Community Health Brandon will see more patients, clean more surfaces, and mandate face masks

By LEE J. KAHRS

BRANDON — It’s been six weeks since Dr. George Fjeld stopped seeing patients in-person at the Community Health Brandon.

This week, Fjeld said Community Health Brandon is seeing patients in-person on a limited basis, after Gov. Phil Scott announced a partial re-opening of certain areas of the economy, including construction, landscaping and manufacturing with social distancing restrictions.

“We’ve been putting off chronic care visits for over a month,” Fjeld said in a phone interview Tuesday. “That’s not sustainable. People need health care visits, so we’re sorting out how to go about that.”

The COVID- 19 pandemic forced Fjeld, his partners and the staff to mask up and split the 20-member staff into office mode and work-from-home mode, switching each week. All patient visits were done remotely over the phone or via video conferencing.

This reporter’s interest was peaked with the news that Fjeld would allow more in-person visits. Having just been on the phone with my father’s doctor, who wanted to arrange an office visit in Brandon, the thought of taking him anywhere terrified me. My father is 85 and lives with my mother at a senior living center in Middlebury. They have has been in lock down since March 18. The facility’s policy is such that if a resident leaves, they must go through a 14-day quarantine off site in order to be allowed back into their apartments. That is simply not an option.

In the end, it was decided that more phone calls were needed and that remote medicine would work until the lock down was over. But what of a waiting room and potentially sick patients? Fjeld said he and his staff narrowed the issues that needed to be addressed down to three: respiratory spread, social distancing and cleaning.

On respiratory spread:

“We have a mandatory mask rule,” Fjeld said. “Staff must be masked at all times, and we are asking patients to wear masks. The cloth masks are fine. They reduce the spread of germs well.”

If patients do not have their own mask, Community Health Brandon can provide one, but like most Personal Protection Equipment (PPE), there is a shortage.

“We don’t have the supply to give everyone a mask,” Fjeld said, “which is unfortunate.”

Regarding social distancing, Fjeld said personal vehicles will serve as the new waiting room.

“Patients will be screened and registered at the front door and given a restaurant-style buzzer,” the doctor said. “Then they can go to their cars and wait.”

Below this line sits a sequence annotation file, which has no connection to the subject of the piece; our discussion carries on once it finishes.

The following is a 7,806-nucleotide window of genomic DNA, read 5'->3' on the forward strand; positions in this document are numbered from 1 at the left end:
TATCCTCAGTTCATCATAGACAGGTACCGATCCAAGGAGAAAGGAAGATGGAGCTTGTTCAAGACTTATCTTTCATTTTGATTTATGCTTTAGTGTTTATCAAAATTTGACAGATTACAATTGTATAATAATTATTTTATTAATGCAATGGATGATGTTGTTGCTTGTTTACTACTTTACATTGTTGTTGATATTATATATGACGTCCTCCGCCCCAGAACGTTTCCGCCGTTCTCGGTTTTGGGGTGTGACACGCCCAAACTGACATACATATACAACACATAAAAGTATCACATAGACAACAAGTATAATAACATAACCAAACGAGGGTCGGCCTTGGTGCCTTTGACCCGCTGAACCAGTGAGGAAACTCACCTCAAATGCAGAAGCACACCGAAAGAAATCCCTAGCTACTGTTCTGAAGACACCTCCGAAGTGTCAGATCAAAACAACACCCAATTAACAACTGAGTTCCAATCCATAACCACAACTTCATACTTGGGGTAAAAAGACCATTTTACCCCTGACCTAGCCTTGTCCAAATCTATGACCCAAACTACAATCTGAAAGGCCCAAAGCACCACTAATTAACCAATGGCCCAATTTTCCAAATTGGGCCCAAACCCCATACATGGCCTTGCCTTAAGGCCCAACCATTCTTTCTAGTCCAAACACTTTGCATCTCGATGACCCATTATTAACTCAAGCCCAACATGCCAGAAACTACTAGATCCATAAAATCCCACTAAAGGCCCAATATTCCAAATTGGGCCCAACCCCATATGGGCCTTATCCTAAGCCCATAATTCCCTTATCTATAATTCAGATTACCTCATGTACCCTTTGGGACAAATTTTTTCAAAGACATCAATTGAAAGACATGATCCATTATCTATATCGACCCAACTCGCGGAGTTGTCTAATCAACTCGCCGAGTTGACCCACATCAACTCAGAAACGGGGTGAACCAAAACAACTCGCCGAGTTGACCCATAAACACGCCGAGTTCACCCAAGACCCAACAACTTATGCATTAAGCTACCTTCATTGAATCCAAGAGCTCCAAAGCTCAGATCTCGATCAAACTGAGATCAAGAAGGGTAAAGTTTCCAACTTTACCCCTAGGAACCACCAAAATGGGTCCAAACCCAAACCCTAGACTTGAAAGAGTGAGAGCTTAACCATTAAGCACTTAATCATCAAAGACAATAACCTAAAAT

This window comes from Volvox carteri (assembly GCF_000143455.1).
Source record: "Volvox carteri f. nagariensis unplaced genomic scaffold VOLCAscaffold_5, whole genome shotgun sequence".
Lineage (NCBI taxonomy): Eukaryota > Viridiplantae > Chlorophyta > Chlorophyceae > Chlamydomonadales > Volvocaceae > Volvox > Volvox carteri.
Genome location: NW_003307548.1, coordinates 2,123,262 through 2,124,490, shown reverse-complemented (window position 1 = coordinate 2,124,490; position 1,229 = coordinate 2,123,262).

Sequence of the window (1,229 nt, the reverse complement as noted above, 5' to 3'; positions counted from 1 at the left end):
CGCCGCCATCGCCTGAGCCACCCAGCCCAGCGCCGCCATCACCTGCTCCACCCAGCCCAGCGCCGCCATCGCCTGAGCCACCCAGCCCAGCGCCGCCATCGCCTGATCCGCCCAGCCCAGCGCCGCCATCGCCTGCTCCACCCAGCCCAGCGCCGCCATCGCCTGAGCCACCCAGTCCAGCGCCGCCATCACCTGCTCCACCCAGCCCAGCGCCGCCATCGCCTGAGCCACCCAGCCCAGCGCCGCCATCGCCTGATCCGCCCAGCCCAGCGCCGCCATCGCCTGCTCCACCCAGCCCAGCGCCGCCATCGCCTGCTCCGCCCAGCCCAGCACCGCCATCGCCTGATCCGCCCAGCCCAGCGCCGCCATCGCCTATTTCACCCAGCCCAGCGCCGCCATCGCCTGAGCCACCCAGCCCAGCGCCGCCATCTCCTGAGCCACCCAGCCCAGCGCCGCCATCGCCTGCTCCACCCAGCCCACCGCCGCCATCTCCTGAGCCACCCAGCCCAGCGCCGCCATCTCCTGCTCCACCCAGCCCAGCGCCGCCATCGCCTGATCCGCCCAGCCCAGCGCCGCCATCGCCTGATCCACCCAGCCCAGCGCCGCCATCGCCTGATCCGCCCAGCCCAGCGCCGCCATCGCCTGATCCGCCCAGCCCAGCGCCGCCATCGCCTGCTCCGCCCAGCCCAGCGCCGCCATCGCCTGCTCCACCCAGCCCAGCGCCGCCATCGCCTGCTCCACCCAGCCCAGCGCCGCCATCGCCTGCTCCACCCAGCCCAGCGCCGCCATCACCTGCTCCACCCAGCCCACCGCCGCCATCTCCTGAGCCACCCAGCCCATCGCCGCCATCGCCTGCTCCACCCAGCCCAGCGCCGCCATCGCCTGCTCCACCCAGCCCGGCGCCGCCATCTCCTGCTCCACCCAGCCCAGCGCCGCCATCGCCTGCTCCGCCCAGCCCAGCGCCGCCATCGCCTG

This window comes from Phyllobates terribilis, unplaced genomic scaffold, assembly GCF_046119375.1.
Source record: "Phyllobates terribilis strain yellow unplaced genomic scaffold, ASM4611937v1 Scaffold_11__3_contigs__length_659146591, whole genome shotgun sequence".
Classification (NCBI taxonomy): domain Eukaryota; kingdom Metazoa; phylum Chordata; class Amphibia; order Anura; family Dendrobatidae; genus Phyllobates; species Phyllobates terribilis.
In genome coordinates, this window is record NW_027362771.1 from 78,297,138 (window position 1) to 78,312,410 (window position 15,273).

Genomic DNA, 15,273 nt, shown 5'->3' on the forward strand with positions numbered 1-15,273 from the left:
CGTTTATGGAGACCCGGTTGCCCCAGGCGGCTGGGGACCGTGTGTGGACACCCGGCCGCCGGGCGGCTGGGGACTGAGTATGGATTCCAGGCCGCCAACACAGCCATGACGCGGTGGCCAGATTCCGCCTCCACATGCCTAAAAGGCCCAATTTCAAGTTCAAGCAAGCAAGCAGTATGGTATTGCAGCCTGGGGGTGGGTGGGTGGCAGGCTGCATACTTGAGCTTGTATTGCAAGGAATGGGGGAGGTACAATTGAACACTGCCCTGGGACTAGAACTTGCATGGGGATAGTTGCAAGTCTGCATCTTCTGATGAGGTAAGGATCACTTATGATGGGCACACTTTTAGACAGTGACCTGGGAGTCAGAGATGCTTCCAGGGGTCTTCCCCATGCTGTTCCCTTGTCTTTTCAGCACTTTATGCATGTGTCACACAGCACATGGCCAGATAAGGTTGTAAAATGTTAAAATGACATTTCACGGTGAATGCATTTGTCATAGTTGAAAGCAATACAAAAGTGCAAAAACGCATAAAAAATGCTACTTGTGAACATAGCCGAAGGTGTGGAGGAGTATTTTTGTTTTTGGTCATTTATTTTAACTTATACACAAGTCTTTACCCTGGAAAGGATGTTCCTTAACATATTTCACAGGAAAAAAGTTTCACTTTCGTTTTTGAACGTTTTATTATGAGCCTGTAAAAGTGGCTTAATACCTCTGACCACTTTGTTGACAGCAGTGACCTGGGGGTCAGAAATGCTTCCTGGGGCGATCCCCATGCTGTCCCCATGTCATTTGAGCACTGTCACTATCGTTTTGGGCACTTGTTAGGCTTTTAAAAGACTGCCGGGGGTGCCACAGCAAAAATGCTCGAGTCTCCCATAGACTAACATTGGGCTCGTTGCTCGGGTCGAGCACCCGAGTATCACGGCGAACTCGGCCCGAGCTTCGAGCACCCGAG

Fjeld said this policy will be in place for patients seeing a provider, needing lab work or pharmacy services.

Lastly, cleaning. Fjeld said the office’s new cleaning plan means every exam room gets cleaned every time a patient is seen.

“Every high touch surface, including doorknobs, handrails, bathrooms and counters, get cleaned at the minimum of once an hour,” he said.

Fjeld was asked how the staff will manage the their regular duties and all of that cleaning, which will be time-consuming. He said they have scheduled patient visits for 30 minutes instead of 15 minutes in order to building time for cleaning into the day.

“So, doing these three things addressed the three biggest risks,” Fjeld said. “Our whole goal is to reduce risks. As we get used to this new normal, we will be able to add more visits per day per provider.”

Fjeld said he was heartened by the fact that Vermont’s COVID-19 infection cases and death number are low (907 and 53 as of Tuesday, respectively.)

“The prevalence of the disease in Vermont is very low,” he said. “We’re not seeing a lot of COVID-19). That’s not to say we won’t see more next week.”

There have been no more than 1-5 cases reported in Brandon and 50 cases in all of Rutland County. Fjeld added that none of the patients tested for the virus at his practice have tested positive for COVID-19.

The doctor also said he thinks people need to be able to see their doctor.

“I think people need that connection,” he said. “Especially if you’re older and isolated. I just talked to a lady yesterday and she was crying. “’I’m so lonely’,’ she said. “I only see my granddaughter through the window every few days.’ It’s really sad.”

At its peak, the Community Health averaged about 100 patients seen per day. Fjeld said he anticipates they will see roughly 50 patients a day under the new in-person rules. Since the pandemic began, Community Health had been seeing roughly 10 patients a day, if that.

“It’s seeing a lot more patients,” Fjeld said, “and we want to do it, but we need to protect our patients and we need to protect our staff.”